By Yigal Schleifer Oct 9, 2009, 2:08 GMT
Istanbul – For Turkish internet users, it’s an image that’s becoming increasingly familiar: at many websites, instead of a homepage, what they find is a short notice telling them the site has been blocked by order of law.
YouTube, the popular video sharing website, has been blocked since May of last year after amateurish clips mocking Mustafa Kemal Ataturk, modern Turkey’s founder, were posted on the site. More recently, Turkey’s two largest gay community web sites were blocked, after authorities accused them of promoting prostitution.
Critics and freedom of expression advocates are accusing the Turkish government of online censorship and of using a heavy-handed approach, which allows for entire websites to be blocked because of a small number of offending items.
‘This is very similar locking down a complete library just because there is a single book that is illegal. That is unacceptable,’ says Yaman Akdeniz, an associate professor of law at Istanbul’s Bilgi University and co-founder of Cyber-Rights. Org, an internet civil liberties organization.
‘There is a democratization process in Turkey, and censorship is unacceptable to that process,’ Akdeniz added.
Legislation passed in 2007, intended to prevent access to primarily pornographic and obscene web content, gave the Turkish state broad powers to control web usage.
The newly created Telecommunications Communication Presidency (TIB), a government office that monitors the Internet, is allowed to shut down websites without a court order if it decides that a site is in violation of the law.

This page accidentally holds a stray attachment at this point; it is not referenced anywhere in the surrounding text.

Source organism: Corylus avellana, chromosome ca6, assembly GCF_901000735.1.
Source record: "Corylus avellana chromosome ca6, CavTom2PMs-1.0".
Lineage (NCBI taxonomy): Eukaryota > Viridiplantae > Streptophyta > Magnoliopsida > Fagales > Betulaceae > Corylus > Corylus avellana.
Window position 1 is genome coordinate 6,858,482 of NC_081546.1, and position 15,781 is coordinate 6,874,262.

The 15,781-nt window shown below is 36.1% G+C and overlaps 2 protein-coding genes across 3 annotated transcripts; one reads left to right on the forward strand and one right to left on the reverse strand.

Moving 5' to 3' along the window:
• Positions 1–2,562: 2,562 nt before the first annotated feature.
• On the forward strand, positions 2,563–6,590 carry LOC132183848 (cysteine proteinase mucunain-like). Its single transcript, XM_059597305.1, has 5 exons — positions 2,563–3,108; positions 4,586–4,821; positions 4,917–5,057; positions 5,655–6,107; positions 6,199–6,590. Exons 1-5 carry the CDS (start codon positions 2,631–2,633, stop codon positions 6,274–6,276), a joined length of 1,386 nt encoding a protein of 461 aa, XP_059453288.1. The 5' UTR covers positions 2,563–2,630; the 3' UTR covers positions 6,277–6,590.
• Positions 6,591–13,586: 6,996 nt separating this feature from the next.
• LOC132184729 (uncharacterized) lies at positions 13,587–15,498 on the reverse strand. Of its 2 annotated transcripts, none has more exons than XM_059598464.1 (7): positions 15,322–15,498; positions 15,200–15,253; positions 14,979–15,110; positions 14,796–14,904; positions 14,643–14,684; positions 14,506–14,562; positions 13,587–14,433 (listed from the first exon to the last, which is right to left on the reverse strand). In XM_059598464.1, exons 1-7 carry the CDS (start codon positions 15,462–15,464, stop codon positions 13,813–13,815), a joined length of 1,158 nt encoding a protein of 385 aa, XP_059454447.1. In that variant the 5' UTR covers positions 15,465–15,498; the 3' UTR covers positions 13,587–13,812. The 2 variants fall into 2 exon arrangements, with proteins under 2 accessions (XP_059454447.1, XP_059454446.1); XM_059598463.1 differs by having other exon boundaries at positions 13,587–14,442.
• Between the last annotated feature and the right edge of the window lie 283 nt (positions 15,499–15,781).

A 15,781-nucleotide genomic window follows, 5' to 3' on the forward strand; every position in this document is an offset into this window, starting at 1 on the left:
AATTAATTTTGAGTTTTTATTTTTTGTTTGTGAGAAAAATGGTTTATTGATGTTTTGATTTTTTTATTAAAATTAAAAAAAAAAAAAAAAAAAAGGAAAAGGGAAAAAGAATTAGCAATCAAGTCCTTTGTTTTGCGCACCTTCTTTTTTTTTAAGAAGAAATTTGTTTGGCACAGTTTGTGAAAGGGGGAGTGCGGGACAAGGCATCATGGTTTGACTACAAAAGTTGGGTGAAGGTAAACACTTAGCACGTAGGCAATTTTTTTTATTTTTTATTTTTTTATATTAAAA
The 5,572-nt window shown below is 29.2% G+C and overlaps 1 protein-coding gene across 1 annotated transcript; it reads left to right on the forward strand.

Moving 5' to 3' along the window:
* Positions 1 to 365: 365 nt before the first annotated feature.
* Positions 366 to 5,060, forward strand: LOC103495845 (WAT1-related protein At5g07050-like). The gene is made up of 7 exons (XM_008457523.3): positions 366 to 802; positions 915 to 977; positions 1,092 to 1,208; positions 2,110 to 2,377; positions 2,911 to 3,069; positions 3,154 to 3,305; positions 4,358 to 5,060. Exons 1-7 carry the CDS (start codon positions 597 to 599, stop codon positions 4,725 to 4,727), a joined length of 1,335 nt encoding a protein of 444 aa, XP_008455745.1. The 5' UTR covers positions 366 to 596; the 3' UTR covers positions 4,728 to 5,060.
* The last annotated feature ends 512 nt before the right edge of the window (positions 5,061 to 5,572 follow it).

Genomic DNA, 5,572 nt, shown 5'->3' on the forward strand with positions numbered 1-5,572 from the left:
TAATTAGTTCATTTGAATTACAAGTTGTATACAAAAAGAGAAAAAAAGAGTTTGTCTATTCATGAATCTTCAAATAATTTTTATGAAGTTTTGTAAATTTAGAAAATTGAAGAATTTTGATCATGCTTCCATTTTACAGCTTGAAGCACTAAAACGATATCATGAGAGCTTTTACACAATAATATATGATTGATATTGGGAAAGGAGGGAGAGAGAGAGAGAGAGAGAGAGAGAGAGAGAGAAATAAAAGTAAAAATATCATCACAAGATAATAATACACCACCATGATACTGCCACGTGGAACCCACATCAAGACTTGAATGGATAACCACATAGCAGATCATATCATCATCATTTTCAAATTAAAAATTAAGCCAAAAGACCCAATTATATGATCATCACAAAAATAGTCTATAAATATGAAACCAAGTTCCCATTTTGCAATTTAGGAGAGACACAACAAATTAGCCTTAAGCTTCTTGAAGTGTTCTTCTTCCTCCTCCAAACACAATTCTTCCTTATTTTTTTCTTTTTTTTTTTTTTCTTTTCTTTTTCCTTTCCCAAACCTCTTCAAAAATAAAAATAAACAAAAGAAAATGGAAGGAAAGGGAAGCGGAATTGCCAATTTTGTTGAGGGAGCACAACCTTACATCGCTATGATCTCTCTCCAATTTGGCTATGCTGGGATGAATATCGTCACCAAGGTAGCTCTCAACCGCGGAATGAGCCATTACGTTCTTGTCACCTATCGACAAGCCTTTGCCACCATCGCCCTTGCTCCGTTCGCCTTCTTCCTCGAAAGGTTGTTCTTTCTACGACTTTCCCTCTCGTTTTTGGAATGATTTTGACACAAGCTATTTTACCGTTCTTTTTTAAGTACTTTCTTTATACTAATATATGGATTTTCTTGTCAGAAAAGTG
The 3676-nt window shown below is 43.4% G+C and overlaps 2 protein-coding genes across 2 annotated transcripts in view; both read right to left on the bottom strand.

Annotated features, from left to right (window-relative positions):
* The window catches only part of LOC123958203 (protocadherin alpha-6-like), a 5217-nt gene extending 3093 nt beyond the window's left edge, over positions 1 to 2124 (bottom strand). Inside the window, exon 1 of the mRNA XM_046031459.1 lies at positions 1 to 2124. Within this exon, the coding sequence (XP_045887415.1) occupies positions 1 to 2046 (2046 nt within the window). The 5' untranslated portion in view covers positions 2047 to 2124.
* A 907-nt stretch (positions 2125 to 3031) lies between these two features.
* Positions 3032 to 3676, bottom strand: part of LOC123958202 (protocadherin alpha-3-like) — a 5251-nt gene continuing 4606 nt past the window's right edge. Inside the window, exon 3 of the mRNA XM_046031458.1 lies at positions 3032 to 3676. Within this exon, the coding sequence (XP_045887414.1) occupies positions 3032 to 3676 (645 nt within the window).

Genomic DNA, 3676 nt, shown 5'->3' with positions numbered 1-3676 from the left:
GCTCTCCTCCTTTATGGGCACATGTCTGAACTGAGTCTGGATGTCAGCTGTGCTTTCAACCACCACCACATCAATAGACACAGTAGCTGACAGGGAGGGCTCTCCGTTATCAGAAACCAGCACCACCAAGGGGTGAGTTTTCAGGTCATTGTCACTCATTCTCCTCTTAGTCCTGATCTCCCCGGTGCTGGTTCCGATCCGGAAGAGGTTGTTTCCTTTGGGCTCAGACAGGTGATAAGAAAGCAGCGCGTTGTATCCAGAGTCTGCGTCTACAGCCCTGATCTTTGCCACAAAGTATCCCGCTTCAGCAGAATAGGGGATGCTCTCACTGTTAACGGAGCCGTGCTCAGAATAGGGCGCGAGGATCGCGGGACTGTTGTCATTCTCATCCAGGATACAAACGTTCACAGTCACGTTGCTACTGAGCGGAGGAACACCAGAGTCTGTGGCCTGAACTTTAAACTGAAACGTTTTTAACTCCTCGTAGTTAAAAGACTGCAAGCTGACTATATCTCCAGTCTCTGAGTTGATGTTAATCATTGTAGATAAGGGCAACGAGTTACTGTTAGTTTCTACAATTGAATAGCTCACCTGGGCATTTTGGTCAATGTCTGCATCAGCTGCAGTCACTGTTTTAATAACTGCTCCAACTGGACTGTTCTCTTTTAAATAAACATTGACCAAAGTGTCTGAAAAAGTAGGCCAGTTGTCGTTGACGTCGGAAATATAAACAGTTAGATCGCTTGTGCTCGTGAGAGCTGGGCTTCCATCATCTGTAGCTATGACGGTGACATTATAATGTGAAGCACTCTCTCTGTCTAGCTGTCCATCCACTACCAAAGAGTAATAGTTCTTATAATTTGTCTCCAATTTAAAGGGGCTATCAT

Last year, the Directorate blocked access to some 1,000 websites. As of May, when TIB last gave figures on its activity, the agency has blocked access to 2,600 websites.
‘The whole process lacks transparency and openness. In most cases you don’t know why a website has been blocked and there is no clear appeals process,’ says Akdeniz.
‘These websites are judged by a few people working at the directorate, rather than a court of law.’
Access to the two gay community websites, gabile. com and hadigayri. com, was blocked on October 2 without any warning from TIB. Supporters of the sites, which together have approximately 225,000 users, said they believe they were unfairly targeted.
‘These sites are mainly used by people to meet each other and they give news about (lesbian, gay, bisexual and transsexual) issues in Turkey,’ says Ismael Alacaoglu, project coordinator at KAOS-GL, an Ankara-based Gay and Lesbian organization.
‘We are concerned about them being blocked. It’s a kind of violence against freedom of expression. There are very few places in Turkey where gay people can gather and meet each other, and these two websites are among them.’
A TIB spokesperson rejected the claim that the action taken against gabile. com and hadigayri. com constituted a threat to freedom of expression.
‘If the subject that is expressed constitutes a crime, measures are taken particularly to protect young people, minors and families against such negative content,’ the spokesperson said in an email.
‘The method applied in Turkey is also recommended and shown as an example by the EU to its Member States; we can proudly say that we have a pioneering position in this field,’ the spokesperson added.
But an EU official, speaking on the condition of anonymity because of the sensitivity of the issue, said that Brussels actually intends to raise the issue of internet controls as one of the ‘points of concern’ in the upcoming regular progress report on Turkey’s bid to join the bloc, which will be issued October 14.
Clothilde Le Coz, an official with the Paris-based advocacy group Reporters Without Borders, says the organization is debating whether to add Turkey to its list of countries that are ‘Internet Enemies.’
The list currently includes Cuba, Iran and North Korea, among several other countries that severely restrict internet access.
‘We are very concerned about the situation in Turkey,’ says Le Coz. (dpa)